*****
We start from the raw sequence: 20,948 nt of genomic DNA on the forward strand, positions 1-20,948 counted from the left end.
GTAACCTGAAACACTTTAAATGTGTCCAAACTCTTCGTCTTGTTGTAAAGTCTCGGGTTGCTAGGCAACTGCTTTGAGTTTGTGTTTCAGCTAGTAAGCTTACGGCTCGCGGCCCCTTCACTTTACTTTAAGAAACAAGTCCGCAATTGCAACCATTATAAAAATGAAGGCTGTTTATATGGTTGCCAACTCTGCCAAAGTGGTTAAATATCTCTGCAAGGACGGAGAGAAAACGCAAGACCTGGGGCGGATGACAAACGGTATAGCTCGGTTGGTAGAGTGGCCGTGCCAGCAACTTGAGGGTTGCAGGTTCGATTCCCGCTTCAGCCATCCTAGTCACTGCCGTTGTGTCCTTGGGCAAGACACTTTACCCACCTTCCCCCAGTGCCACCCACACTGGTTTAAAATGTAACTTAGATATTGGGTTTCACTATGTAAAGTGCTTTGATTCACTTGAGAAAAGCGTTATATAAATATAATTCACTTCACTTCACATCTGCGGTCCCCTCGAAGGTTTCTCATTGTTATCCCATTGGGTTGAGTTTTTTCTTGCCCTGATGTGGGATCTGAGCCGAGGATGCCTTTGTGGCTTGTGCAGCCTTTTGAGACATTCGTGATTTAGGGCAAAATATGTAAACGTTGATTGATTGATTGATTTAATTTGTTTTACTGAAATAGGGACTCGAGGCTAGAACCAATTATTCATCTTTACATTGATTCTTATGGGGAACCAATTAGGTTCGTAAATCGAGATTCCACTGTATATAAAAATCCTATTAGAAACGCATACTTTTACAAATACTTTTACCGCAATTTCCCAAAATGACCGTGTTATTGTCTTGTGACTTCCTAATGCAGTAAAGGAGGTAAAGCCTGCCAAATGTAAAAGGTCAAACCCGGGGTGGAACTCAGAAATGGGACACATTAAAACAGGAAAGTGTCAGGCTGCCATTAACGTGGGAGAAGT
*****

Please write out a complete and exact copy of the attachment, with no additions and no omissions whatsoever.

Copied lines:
We start from the raw sequence: 20,948 nt of genomic DNA on the forward strand, positions 1-20,948 counted from the left end.
GTAACCTGAAACACTTTAAATGTGTCCAAACTCTTCGTCTTGTTGTAAAGTCTCGGGTTGCTAGGCAACTGCTTTGAGTTTGTGTTTCAGCTAGTAAGCTTACGGCTCGCGGCCCCTTCACTTTACTTTAAGAAACAAGTCCGCAATTGCAACCATTATAAAAATGAAGGCTGTTTATATGGTTGCCAACTCTGCCAAAGTGGTTAAATATCTCTGCAAGGACGGAGAGAAAACGCAAGACCTGGGGCGGATGACAAACGGTATAGCTCGGTTGGTAGAGTGGCCGTGCCAGCAACTTGAGGGTTGCAGGTTCGATTCCCGCTTCAGCCATCCTAGTCACTGCCGTTGTGTCCTTGGGCAAGACACTTTACCCACCTTCCCCCAGTGCCACCCACACTGGTTTAAAATGTAACTTAGATATTGGGTTTCACTATGTAAAGTGCTTTGATTCACTTGAGAAAAGCGTTATATAAATATAATTCACTTCACTTCACATCTGCGGTCCCCTCGAAGGTTTCTCATTGTTATCCCATTGGGTTGAGTTTTTTCTTGCCCTGATGTGGGATCTGAGCCGAGGATGCCTTTGTGGCTTGTGCAGCCTTTTGAGACATTCGTGATTTAGGGCAAAATATGTAAACGTTGATTGATTGATTGATTTAATTTGTTTTACTGAAATAGGGACTCGAGGCTAGAACCAATTATTCATCTTTACATTGATTCTTATGGGGAACCAATTAGGTTCGTAAATCGAGATTCCACTGTATATAAAAATCCTATTAGAAACGCATACTTTTACAAATACTTTTACCGCAATTTCCCAAAATGACCGTGTTATTGTCTTGTGACTTCCTAATGCAGTAAAGGAGGTAAAGCCTGCCAAATGTAAAAGGTCAAACCCGGGGTGGAACTCAGAAATGGGACACATTAAAACAGGAAAGTGTCAGGCTGCCATTAACGTGGGAGAAGT